here they are:
"Fool's Errand" by Fleet Foxes: Look up the phrase "fool's errand" online or in a dictionary and your answer will be, "a task with no hope or success". The Fleet Foxes song, "Fool's Errand", is NOT a fool's errand! Like many of Fleet Foxes' songs, "Fool's Errand" contains plenty of effort and emotion. For those who were a little miffed by the prog-rock-ish direction that Fleet Foxes took earlier this year with "Third of May", "Fool's Errand" might be a little easier to stomach, since it's more of a straight folk-rock song with no out of place meanderings in the middle. The "fool's errand" mentioned in the song, thankfully, is not the song itself, but a failed relationship, which is common subject matter in Fleet Foxes' songs, along with mysterious but alluring allegorical themes. Perhaps if I listen to this song more, I'll catch a hidden allegorical meaning(s) within it, but my first impression of this song is that it's already a good one!
"Golden Dandelions" by Barns Courtney: Barns Courtney blazed the alt and adult charts last spring and summer with his steamy, blues-y mega-hit, "Fire". This summer, he's already back with a new song, "Golden Dandelions". The hollow but catchy drumbeats that made "Fire" (and its followup hit, "Glitter And Gold") such a big hit are also present on "Golden Dandelions". A big difference between "Golden Dandelions" and Barns Courtney's previous songs is that it seems to want to sound more like a bright, energetic pop song, but even with that, "Golden Dandelions" still manages to win me over because it just sounds so unique! Plus, who wouldn't think of lyrics like "lay me down in golden dandelions" as being so full of vivid, poetic imagery?!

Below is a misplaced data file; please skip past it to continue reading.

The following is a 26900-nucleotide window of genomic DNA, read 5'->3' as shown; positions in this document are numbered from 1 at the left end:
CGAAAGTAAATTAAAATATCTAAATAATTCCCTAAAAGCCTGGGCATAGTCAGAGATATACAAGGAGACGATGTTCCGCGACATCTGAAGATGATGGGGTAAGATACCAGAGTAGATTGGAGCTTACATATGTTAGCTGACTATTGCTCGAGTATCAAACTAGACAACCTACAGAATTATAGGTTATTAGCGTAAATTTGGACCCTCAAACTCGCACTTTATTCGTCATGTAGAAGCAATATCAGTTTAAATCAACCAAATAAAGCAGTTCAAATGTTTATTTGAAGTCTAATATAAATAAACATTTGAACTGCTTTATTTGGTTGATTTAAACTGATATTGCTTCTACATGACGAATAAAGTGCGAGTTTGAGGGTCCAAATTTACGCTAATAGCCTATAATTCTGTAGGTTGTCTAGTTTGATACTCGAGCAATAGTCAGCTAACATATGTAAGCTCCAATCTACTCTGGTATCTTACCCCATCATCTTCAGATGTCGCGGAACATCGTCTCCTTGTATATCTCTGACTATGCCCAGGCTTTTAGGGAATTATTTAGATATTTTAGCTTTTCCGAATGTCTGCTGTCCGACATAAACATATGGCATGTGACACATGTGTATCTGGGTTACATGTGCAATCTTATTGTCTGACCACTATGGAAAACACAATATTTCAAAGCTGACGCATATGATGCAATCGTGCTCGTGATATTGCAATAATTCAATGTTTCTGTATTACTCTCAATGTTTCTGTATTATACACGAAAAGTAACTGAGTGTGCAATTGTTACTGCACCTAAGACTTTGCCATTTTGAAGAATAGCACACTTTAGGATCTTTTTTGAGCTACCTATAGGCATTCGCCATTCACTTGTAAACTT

"The Man" by The Killers: The Killers release their first album in 4 years and we get...ummm...something that sounds like a cross between Daft Punk's "Da Funk" and The Who's "Eminence Front"?! Huh?!? How'd THIS happen?! Well, as weird as this description might sound, Brandon Flowers and co actually manage to make this song work in a way that only they can! So who is "the man", you might be wondering?! The answer is Brandon Flowers himself! However, no one is really sure if he's saying this because he has such a big ego (which I don't think he does, really) or because he's making fun of himself. The Killers' debut album from 2004 was actually filled with disco-meets-rock songs, so "The Man" actually sounds like an old Killers song instead of a new one! For those expecting the grandiose Springsteen/U2 type sound that The Killers had after their debut, you may be disappointed. For everyone else, Brandon Flowers really IS "the man"!